Dr. King, and Sitting in Difficult Truths

Dr. Martin Luther King Jr. Day is a chance each year to reflect and take action on the work that still needs to be done for racial equality. While Dr. King is rightfully held up as a legendary and inspirational figure, this often results in him being seen as a more-than-human icon, memorialized in carefullyContinue reading “Dr. King, and Sitting in Difficult Truths”

“We Don’t Talk About Bruno (No No No)” – What Disney’s ‘Encanto’ Might Have to Offer Your Team

If you enjoy the work of Lin-Manuel Miranda (or you have children in your house who devour Disney movies) you may be familiar with Disney’s latest animated movie; their 60th, Encanto. Following the viewpoint character of Mirabel – the only member of the family Madrigal not to receive the gift of a magical talent –Continue reading ““We Don’t Talk About Bruno (No No No)” – What Disney’s ‘Encanto’ Might Have to Offer Your Team”

“Less” or “Fewer”? What Does “Correcting” Language and Grammar Do?

“I think you mean fewer, not less.” “It should be compared with, not compared to…” When’s the last time you remember someone correcting your language or grammar? How often have you had this experience as an adult? Perhaps you use a cultural vernacular which seems to generate a particular reaction in your work community. IfContinue reading ““Less” or “Fewer”? What Does “Correcting” Language and Grammar Do?”

Poison Ivy Privilege, Revisited

In New England, where I live now, poison ivy is commonplace. But in the UK, where I grew up, there is none. So unlike many New Englanders, I didn’t grow up with regular exposure to poison ivy; nor did I grow up looking out for it, or being able to identify it with a “leavesContinue reading “Poison Ivy Privilege, Revisited”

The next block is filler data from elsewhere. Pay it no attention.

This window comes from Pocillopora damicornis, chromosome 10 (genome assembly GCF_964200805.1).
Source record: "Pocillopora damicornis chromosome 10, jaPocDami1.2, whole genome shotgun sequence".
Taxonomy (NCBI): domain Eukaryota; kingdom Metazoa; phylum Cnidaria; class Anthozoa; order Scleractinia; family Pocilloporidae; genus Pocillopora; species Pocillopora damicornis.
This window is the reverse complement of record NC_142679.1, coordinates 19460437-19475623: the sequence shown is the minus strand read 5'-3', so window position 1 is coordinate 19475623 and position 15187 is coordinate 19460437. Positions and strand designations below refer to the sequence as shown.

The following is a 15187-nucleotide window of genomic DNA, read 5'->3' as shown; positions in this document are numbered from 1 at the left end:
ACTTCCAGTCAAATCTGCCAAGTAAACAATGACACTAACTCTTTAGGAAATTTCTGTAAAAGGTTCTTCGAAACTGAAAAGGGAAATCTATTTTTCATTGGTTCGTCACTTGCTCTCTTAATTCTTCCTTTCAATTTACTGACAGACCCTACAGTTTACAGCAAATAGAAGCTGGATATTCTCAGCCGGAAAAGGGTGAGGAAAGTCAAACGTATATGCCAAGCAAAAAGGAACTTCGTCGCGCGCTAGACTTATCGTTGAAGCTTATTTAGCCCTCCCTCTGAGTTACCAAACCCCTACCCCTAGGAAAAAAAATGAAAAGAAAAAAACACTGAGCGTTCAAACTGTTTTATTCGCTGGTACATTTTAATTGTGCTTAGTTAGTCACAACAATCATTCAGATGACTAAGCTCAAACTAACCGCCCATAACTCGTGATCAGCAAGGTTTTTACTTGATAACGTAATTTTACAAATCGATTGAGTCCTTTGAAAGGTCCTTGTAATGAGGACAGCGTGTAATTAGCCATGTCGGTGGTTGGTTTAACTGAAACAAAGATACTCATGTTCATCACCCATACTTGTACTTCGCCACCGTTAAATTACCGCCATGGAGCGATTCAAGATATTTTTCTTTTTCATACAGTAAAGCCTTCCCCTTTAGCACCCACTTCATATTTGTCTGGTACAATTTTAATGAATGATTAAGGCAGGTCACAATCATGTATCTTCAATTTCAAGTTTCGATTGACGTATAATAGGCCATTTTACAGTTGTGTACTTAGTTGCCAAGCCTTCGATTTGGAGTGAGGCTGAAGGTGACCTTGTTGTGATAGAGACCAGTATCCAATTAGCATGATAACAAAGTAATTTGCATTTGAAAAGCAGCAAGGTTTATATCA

Who’s In Your “Human Library”?

In her TEDx Talk “What Does My Headscarf Mean To You?“, mechanical engineer, writer and activist Yassmin Abdel-Magied notes that people are often surprised to learn that she designed race cars and ran her university’s racing team. They’re equally surprised to learn that she trained as a boxer for five years. Both break the stereotypeContinue reading “Who’s In Your “Human Library”?”

Workplace Empathy in the New Academic Year

If you have children of any age – or if you are a student or an educator yourself – the beginning of a new academic year always brings a new schedule, which itself brings new challenges, for the student and everyone else in your household. For many households, this is the first time a studentContinue reading “Workplace Empathy in the New Academic Year”

Using People-First Language for Dignity and Respect

Academia and business are different worlds, with different goals and day-to-day work. And yet, after working at Harvard for 15 years, I find that a lot of the work that resonates with clients most comes from the academic world. Recently I was reminded of the concept of “people-first language” by a Black student, who postedContinue reading “Using People-First Language for Dignity and Respect”

Being A Signal Booster – Amplifying Others’ Voices

How often have you read or heard about inequality, marginalization, or hate crimes against an identity group of which you are not a part, and been left wondering “but what can I do?” If your own life experiences are different than those experiencing these acts, it can be easy to miss the full context and scope; toContinue reading “Being A Signal Booster – Amplifying Others’ Voices”

Juneteenth, Black Wall Street, and Honoring Complicated History

A few weeks ago – May 31 and June 1 – brought the centennial of the Tulsa race massacre, one of the worst single incidents of racial violence in American history. Mobs of White residents, many of them deputized and given weapons by city officials, attacked Black residents and destroyed homes and businesses in 35 squareContinue reading “Juneteenth, Black Wall Street, and Honoring Complicated History”

On the Lookout for Moments of Iteration

The difference between intention and impact has been on my mind a lot in recent months. I have been an observer – and a participant – in a number of interactions where someone’s words were unintentionally hurtful to others. But their good intentions didn’t make the impact any less hurtful to the people affected. These interactions can leave bothContinue reading “On the Lookout for Moments of Iteration”